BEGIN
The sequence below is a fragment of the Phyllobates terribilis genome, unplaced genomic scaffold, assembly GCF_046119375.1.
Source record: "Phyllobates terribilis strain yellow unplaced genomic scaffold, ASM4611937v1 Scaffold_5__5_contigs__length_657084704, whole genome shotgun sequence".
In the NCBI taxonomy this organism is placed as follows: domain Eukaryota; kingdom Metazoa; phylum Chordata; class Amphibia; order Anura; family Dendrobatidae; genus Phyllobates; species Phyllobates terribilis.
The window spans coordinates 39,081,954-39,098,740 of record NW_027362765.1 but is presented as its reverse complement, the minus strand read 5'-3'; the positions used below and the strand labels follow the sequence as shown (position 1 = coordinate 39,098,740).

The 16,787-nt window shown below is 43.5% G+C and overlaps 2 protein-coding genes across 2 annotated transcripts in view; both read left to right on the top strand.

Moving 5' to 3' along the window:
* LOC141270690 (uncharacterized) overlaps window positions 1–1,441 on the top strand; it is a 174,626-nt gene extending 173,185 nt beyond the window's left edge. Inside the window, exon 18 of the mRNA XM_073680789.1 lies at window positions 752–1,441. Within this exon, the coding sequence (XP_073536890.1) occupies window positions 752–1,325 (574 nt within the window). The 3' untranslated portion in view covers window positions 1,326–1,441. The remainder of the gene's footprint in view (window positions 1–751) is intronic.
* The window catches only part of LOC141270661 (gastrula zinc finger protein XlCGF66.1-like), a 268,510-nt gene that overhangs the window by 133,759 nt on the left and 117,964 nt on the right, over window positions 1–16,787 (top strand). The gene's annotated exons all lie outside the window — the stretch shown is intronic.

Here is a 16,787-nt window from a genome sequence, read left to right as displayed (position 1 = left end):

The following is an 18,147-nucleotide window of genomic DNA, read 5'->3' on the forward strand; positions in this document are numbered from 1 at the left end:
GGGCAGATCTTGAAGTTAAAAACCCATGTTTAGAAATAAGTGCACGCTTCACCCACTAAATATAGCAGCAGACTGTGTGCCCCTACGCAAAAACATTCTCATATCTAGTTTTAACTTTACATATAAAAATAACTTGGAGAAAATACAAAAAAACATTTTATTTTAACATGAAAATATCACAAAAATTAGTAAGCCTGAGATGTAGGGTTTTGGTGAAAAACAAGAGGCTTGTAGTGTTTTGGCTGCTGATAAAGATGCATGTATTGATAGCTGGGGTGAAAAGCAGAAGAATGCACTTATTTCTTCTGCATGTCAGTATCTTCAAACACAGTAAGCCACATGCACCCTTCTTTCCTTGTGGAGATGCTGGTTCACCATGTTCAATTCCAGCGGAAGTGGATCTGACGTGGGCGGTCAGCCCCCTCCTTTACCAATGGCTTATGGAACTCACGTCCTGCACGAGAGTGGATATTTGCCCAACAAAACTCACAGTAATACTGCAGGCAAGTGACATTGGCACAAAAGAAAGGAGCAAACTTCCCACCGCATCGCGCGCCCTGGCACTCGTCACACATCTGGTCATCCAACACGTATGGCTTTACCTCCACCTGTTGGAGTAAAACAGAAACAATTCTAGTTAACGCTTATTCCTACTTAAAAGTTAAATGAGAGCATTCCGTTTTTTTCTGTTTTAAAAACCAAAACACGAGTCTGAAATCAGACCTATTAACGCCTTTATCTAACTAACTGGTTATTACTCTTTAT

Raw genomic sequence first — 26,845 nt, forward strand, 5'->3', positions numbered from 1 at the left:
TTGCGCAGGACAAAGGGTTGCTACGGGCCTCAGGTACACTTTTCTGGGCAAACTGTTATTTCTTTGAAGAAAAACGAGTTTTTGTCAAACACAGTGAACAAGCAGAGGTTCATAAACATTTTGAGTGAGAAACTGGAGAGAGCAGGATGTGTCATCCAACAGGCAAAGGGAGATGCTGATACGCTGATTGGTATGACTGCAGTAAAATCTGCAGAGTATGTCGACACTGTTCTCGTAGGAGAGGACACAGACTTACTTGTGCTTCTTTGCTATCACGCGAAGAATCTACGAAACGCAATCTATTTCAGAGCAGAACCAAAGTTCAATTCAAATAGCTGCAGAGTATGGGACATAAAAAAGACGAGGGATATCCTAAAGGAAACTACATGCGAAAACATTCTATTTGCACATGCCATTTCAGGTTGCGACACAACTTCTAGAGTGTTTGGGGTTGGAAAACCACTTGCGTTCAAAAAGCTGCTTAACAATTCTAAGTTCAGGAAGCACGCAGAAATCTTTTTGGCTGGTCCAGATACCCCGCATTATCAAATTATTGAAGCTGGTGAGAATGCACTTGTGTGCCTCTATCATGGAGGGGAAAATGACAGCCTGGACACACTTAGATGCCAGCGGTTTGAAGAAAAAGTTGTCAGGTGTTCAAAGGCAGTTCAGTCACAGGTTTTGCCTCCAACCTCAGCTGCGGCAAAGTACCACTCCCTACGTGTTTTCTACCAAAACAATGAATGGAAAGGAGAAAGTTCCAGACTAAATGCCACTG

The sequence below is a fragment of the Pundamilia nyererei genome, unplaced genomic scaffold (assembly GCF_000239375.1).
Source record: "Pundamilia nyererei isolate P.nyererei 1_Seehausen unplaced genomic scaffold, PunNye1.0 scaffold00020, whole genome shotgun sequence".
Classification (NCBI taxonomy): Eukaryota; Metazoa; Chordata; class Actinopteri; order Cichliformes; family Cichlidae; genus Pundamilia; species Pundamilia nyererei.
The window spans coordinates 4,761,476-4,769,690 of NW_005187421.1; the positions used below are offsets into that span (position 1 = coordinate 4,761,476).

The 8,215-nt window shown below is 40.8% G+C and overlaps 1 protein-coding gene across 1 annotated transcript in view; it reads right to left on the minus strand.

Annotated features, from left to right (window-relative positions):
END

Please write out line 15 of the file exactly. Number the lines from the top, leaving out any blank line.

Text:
Source record: "Pundamilia nyererei isolate P.nyererei 1_Seehausen unplaced genomic scaffold, PunNye1.0 scaffold00020, whole genome shotgun sequence".